In the years leading up to the second world war, Britain’s government devised a plan to catch up with Germany’s speedy rearmament. It came up with the “shadow scheme”, ordering the creation of new factories and telling car plants in the Midlands to switch production and make planes and tanks. The massive retooling effort was led by Lord Beaverbrook, the press baron whom Winston Churchill made minister of aircraft production. Today, governments around the world are once again on a war footing as they try to combat the coronavirus pandemic. The unfolding health and economic crises are forcing companies to adapt.
This time the urgent need is not for aircraft but for emergency health equipment: everything from life-saving ventilators to protective suits for front-line hospital staff to humble hand sanitiser. With the usual manufacturers unable to keep up with the soaring demand, the rest of industry has rallied to help. In the UK, a group of aerospace companies, including Meggitt and Airbus, joined by carmakers, has responded to calls by ministers for more ventilators. Smiths Group, which makes lightweight ventilators, is boosting production. In Europe, companies including LVMH, the luxury goods conglomerate better known for perfume and champagne, has shifted production to hand sanitiser. Germany’s Nivea is making medical-grade disinfectants. In the US, carmakers are among those talking to the Trump administration about producing ventilators.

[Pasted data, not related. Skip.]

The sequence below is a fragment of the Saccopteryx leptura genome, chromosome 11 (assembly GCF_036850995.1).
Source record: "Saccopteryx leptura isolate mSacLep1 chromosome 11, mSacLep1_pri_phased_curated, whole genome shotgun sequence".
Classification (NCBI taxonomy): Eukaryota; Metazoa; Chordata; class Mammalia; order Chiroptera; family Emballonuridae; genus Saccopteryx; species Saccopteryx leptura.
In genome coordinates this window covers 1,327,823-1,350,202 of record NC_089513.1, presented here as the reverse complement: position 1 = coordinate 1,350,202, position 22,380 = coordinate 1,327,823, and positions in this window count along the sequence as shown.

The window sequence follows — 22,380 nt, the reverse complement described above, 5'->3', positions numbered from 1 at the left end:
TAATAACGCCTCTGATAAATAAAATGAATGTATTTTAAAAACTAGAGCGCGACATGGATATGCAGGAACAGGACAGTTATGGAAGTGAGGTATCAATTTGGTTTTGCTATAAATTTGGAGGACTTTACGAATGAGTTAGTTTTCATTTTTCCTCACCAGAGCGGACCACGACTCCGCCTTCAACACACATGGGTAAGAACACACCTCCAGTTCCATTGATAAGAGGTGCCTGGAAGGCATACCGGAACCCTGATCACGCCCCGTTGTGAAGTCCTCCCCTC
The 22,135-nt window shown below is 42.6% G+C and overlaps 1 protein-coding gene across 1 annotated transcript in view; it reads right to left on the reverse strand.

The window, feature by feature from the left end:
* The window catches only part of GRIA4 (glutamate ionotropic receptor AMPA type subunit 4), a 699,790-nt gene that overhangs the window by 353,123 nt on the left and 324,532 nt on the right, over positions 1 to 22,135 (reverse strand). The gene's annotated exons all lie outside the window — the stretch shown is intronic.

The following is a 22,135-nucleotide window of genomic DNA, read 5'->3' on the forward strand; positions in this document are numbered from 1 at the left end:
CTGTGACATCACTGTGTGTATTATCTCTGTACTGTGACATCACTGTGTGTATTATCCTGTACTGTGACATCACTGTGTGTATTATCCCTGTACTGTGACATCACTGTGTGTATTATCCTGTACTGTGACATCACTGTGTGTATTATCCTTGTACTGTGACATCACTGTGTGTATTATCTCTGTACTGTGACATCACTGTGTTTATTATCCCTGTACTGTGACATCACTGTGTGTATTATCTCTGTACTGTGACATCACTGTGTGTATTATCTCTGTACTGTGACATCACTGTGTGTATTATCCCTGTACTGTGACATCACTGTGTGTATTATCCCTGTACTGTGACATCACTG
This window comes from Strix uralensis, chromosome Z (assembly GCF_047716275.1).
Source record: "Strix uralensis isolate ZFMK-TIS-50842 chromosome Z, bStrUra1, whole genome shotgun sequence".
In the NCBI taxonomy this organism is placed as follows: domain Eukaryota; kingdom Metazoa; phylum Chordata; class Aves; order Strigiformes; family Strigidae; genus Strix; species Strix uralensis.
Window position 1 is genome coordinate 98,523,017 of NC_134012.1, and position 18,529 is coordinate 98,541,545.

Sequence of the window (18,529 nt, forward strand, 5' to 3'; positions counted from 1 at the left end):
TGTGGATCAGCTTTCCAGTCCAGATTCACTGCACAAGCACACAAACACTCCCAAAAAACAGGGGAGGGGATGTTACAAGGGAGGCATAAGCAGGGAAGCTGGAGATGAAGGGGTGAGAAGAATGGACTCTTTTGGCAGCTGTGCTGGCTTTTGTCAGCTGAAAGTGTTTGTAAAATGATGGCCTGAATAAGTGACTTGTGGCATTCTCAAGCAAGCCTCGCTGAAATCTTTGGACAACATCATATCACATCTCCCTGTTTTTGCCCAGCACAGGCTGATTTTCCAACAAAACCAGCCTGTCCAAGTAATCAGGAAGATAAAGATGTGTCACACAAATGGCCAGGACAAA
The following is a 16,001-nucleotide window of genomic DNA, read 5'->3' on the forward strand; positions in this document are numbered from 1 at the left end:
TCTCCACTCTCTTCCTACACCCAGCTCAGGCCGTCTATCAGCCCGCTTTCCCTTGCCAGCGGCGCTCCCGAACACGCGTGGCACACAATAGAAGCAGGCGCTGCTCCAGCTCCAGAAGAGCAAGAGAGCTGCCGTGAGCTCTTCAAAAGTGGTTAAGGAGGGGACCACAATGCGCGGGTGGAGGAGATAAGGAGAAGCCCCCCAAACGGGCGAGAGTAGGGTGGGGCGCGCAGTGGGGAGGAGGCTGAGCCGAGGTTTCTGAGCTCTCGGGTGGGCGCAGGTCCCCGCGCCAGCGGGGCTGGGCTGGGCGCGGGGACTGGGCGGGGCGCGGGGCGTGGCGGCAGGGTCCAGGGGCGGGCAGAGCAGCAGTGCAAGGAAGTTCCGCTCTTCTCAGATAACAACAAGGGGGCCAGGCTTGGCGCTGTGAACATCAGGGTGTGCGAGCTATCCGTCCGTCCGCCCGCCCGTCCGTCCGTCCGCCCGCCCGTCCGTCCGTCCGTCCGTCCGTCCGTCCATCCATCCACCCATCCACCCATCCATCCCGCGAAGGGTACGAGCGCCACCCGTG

At such extreme times it is only right that business steps up. Governments and central banks are deploying all their firepower to help keep markets and economies functioning in the face of a near total economic shutdown. Before Covid-19 spread around the world, business leaders had pledged they would pursue a more responsible capitalism. There was a growing acceptance of the need to switch from pure pursuit of shareholder value to a model based on sustainability. For business, the pandemic is a chance to demonstrate that the label “purpose” is not just skin deep.
Business leaders are understandably keen to help out — many will feel a public service duty; there is logical business rationale at play, too. With large portions of manufacturing capacity lying idle as demand has plummeted, anything they can do to keep some workers busy is a benefit. It is in everyone’s interest to pull every lever they can to help the world survive this crisis. Companies can do well by doing good.
Today’s plans to harness industry are not on the scale of the production shift that took place in 1930s Britain. There are also two important differences: countries are not at war and, in the UK specifically, today’s efforts for now lack a central commanding figure like Lord Beaverbrook. But to win battles, troops need leaders, ones who are happy to sacrifice custom in pursuit of a greater goal. The longer this pandemic lasts, the greater the pressure will be on governments everywhere to identify their own modern-day Lord Beaverbrooks.
Given the scale of this crisis, governments will also have to decide whether companies’ offers to volunteer are enough. In the US, President Donald Trump has invoked the Defense Production Act, which grants presidents powers to force industry to produce critical equipment, but said he will not use it. Yet through state orders and measures to protect jobs, governments will inevitably play a much larger role — potentially leading to something akin to wartime-style command economies. That should not continue once the virus abates. For now, however, businesses must be ready to do all they can in the fight against the pandemic.
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